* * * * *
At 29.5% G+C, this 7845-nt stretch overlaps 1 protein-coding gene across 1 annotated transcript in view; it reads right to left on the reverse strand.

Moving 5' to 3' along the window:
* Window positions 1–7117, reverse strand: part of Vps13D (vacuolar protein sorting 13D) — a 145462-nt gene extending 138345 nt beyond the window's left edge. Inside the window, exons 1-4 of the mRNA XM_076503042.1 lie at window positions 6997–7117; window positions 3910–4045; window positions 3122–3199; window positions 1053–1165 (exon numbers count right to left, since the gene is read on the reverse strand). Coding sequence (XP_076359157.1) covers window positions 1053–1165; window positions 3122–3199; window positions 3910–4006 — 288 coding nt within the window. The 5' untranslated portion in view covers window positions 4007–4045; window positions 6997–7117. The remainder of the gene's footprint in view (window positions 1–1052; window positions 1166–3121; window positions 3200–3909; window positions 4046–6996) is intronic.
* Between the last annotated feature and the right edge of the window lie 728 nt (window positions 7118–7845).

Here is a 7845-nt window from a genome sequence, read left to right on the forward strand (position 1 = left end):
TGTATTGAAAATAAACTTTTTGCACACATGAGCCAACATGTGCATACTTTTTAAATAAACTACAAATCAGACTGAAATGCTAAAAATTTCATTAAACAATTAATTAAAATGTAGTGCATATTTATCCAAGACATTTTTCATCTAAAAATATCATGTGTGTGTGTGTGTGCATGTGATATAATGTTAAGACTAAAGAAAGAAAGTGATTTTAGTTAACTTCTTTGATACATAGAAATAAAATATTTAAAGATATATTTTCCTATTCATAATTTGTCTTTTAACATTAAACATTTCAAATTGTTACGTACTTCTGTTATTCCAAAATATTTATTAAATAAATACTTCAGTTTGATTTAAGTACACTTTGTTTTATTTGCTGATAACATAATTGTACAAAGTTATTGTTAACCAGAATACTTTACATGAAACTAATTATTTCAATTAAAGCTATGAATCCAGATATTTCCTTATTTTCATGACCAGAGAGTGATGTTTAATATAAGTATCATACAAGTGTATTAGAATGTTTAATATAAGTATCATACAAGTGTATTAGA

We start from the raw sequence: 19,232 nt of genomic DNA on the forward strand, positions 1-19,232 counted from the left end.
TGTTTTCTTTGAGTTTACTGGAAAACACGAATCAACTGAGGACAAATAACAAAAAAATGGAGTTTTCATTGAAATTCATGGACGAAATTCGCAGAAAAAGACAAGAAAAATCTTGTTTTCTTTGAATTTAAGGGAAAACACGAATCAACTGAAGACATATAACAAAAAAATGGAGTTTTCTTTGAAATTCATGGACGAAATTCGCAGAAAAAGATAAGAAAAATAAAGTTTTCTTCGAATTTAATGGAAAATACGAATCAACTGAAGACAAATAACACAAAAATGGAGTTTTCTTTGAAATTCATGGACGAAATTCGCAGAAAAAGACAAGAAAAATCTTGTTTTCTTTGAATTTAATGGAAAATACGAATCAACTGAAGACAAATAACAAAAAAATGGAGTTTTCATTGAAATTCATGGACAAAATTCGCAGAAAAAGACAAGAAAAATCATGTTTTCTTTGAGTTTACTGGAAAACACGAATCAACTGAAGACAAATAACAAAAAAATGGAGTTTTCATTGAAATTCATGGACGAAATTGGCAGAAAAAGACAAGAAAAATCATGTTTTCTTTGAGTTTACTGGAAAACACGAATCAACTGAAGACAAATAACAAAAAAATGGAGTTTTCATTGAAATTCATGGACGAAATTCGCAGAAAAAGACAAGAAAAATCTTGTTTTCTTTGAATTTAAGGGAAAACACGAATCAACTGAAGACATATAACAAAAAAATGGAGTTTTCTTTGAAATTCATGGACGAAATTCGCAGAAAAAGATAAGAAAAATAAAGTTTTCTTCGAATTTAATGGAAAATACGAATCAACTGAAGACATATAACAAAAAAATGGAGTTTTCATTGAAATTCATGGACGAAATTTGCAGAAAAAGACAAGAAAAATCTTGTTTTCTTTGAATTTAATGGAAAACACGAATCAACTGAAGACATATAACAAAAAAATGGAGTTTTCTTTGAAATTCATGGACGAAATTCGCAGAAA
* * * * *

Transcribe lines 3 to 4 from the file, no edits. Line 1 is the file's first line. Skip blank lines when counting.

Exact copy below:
* Window positions 1–7117, reverse strand: part of Vps13D (vacuolar protein sorting 13D) — a 145462-nt gene extending 138345 nt beyond the window's left edge. Inside the window, exons 1-4 of the mRNA XM_076503042.1 lie at window positions 6997–7117; window positions 3910–4045; window positions 3122–3199; window positions 1053–1165 (exon numbers count right to left, since the gene is read on the reverse strand). Coding sequence (XP_076359157.1) covers window positions 1053–1165; window positions 3122–3199; window positions 3910–4006 — 288 coding nt within the window. The 5' untranslated portion in view covers window positions 4007–4045; window positions 6997–7117. The remainder of the gene's footprint in view (window positions 1–1052; window positions 1166–3121; window positions 3200–3909; window positions 4046–6996) is intronic.
* Between the last annotated feature and the right edge of the window lie 728 nt (window positions 7118–7845).